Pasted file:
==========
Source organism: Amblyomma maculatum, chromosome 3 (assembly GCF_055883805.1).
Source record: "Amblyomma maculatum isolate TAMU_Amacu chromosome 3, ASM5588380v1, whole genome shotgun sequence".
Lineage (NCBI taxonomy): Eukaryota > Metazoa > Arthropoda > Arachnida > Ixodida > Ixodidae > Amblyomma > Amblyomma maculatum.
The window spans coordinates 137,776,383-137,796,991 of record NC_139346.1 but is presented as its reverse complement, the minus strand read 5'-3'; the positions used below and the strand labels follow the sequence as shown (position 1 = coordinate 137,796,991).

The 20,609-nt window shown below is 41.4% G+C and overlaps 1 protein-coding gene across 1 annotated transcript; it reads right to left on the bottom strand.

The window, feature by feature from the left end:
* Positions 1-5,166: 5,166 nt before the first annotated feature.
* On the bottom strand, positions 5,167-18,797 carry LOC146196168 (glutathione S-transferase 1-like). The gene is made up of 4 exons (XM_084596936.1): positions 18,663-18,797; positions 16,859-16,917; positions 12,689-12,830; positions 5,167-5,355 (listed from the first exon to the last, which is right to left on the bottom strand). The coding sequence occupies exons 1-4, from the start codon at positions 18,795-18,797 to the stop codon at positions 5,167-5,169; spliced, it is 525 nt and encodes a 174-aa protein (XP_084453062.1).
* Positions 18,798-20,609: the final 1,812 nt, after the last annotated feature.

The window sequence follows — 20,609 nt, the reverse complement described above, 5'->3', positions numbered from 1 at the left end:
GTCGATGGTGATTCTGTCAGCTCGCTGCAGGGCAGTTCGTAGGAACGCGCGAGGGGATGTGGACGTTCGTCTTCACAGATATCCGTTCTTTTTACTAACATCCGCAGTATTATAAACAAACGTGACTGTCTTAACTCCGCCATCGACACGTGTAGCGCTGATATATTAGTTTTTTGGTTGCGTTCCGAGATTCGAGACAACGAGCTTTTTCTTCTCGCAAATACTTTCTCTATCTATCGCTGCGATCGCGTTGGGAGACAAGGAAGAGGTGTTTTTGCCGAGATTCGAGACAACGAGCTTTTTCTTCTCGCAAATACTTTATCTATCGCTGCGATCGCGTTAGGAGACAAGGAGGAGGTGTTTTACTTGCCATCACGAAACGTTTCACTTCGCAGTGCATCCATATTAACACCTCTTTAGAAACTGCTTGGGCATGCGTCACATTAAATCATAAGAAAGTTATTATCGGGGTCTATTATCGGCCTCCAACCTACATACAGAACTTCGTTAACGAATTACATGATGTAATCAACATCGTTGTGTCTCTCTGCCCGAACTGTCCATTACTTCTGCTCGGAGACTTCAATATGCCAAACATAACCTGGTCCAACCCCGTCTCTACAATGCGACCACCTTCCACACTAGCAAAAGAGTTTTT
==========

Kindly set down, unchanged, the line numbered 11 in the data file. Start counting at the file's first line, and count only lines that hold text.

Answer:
GTCGATGGTGATTCTGTCAGCTCGCTGCAGGGCAGTTCGTAGGAACGCGCGAGGGGATGTGGACGTTCGTCTTCACAGATATCCGTTCTTTTTACTAACATCCGCAGTATTATAAACAAACGTGACTGTCTTAACTCCGCCATCGACACGTGTAGCGCTGATATATTAGTTTTTTGGTTGCGTTCCGAGATTCGAGACAACGAGCTTTTTCTTCTCGCAAATACTTTCTCTATCTATCGCTGCGATCGCGTTGGGAGACAAGGAAGAGGTGTTTTTGCCGAGATTCGAGACAACGAGCTTTTTCTTCTCGCAAATACTTTATCTATCGCTGCGATCGCGTTAGGAGACAAGGAGGAGGTGTTTTACTTGCCATCACGAAACGTTTCACTTCGCAGTGCATCCATATTAACACCTCTTTAGAAACTGCTTGGGCATGCGTCACATTAAATCATAAGAAAGTTATTATCGGGGTCTATTATCGGCCTCCAACCTACATACAGAACTTCGTTAACGAATTACATGATGTAATCAACATCGTTGTGTCTCTCTGCCCGAACTGTCCATTACTTCTGCTCGGAGACTTCAATATGCCAAACATAACCTGGTCCAACCCCGTCTCTACAATGCGACCACCTTCCACACTAGCAAAAGAGTTTTT